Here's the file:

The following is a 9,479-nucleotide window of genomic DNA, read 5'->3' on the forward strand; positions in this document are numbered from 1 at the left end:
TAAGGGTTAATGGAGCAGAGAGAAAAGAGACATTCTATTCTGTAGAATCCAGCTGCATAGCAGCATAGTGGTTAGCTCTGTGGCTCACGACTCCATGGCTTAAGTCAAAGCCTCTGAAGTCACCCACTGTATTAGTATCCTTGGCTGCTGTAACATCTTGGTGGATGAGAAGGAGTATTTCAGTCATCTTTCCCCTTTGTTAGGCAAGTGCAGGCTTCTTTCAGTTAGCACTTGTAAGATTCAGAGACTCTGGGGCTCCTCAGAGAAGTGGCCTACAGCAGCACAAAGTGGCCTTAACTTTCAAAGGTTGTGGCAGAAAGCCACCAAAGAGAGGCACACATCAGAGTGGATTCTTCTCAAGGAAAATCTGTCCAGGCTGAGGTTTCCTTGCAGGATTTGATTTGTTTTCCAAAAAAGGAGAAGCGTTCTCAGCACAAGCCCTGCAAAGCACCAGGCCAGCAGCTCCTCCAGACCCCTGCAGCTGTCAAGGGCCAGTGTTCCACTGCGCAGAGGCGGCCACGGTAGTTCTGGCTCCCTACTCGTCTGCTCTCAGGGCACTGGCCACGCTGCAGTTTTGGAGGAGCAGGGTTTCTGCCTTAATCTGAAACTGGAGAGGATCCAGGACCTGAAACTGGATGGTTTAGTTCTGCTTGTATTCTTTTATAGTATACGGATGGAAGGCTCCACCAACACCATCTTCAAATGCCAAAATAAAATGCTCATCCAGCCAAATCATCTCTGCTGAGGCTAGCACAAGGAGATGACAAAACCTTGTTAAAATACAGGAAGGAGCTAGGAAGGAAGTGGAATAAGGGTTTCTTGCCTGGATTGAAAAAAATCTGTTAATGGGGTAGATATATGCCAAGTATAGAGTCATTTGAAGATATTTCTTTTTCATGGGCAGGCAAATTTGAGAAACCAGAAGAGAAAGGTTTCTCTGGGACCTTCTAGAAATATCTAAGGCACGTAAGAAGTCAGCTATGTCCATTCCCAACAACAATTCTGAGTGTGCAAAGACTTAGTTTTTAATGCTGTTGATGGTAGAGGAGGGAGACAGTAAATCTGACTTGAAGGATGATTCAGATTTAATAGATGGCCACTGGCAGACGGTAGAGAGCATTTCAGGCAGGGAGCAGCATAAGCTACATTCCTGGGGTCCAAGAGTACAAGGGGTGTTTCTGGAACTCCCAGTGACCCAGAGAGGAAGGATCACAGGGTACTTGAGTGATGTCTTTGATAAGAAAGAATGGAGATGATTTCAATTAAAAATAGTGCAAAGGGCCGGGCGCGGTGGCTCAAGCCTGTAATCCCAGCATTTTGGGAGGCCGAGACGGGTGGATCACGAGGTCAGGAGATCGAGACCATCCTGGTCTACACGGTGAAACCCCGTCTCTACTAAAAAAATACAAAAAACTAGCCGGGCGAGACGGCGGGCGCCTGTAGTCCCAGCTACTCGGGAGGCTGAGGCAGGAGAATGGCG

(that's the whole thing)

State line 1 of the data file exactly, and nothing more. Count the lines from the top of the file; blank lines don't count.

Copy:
The following is a 9,479-nucleotide window of genomic DNA, read 5'->3' on the forward strand; positions in this document are numbered from 1 at the left end: